Covered employers may seek waivers of the ordinance requirements in certain circumstances, and the requirements also may be waived by a valid collective bargaining agreement.


NLRB Launches “Concerted Activity” Webpage

June 19, 2012 - Yesterday, the National Labor Relations Board publicly opened a new webpage devoted to educating employees – particularly nonunion employees – about their right to engage in protected concerted activity under the National Labor Relations Act.  The webpage includes the text of Section 7 of the NLRA (as well as a link to the full act), a description of what the NLRB considers the hallmarks of concerted activity, links to recent news items involving the NLRB, links to information about local NLRB offices and reporting alleged violations of the NLRA, and descriptions of a number of recent cases from around the country, all of which involve a Board determination that the employer violated Section 7 of the NLRA.  Explaining the reason for its new webpage, the NLRB said in a press release:  “A right only has value when people know it exists.  We think the right to engage in protected concerted activity is one of the best kept secrets of the National Labor Relations Act, and more important than ever in these difficult economic times.  Our hope is that other workers will see themselves in the cases we’ve selected and understand that they do have strength in numbers.”

Although the webpage is directed to employees, employers (many of whom tend to forget that nonunion employees are protected under the NLRA) also may wish to familiarize themselves with the information provided there by visiting


NLRB Posting Rule Will Not Go Into Effect April 30

April 23, 2012 - As we posted earlier this month, the United States District Court for the District of Columbia upheld the National Labor Relations Board’s rule requiring most private employer to post a notice informing employees of their rights under the National Labor Relations Act.  Accordingly, the notice posting rule was expected to take effect next week.  A district court in South Carolina, however, subsequently held that the NLRB exceeded its authority and struck down the rule.  In the face of these conflicting decisions, the United States Court of Appeals for the District of Columbia enjoined the NLRB from enforcing the notice-posting rule, and the NLRB issued a statement advising that its regional offices will not implement the rule pending a resolution by the Court of Appeals.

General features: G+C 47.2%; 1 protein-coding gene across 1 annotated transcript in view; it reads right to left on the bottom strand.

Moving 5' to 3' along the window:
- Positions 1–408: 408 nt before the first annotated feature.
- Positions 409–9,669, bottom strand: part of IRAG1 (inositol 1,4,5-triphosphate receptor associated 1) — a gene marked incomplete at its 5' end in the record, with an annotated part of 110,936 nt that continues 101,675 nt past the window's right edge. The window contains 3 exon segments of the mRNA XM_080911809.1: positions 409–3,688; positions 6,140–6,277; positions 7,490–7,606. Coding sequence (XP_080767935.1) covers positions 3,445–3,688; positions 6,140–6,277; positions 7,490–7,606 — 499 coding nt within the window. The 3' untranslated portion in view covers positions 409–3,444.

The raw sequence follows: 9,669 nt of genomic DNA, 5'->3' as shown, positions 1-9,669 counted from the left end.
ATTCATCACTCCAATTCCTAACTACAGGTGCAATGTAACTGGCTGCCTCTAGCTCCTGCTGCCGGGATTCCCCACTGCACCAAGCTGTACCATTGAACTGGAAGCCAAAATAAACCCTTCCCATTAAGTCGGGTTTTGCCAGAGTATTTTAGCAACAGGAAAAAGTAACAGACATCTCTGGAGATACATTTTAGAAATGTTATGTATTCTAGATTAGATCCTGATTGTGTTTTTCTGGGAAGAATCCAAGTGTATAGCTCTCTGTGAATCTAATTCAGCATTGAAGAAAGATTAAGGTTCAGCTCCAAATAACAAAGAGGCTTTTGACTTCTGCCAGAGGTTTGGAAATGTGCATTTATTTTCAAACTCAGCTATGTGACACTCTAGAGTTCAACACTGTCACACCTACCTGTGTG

Court Upholds NLRB Rule: Employers Must Post Employee-Rights Notice No Later Than April 30, 2012

March 29, 2012 - In August of last year, the NLRB issued a final rule requiring most private-sector employers – including non-union employers – to post a notice informing employees of their rights under the National Labor Relations Act, including their rights to organize a union; join a union; and discuss their wages, benefits and other terms and conditions of employment with co-workers or a union.  The Notice also identifies certain conduct in which it is illegal for an employer or a union to engage and informs employees of how to enforce their rights. 

 Originally, employers were required to post this notice by November 30, 2011; however, the NLRB twice delayed the posting date – most recently because of a legal challenge by the National Association of Manufacturers.  That challenge has now been resolved, and the United States District Court for the District of Columbia determined earlier this month that the NLRB has the legal authority to require employers to post its employee-rights notice.  Accordingly, as of April 30, 2012, most private-sector employers must post this notice.  Employers who have significant numbers of non-English speaking employees may be required to provide a translated notice. 

 A copy of the required poster (in both English and certain languages other than English) may be obtained from an NLRB office or from the NLRB’s website,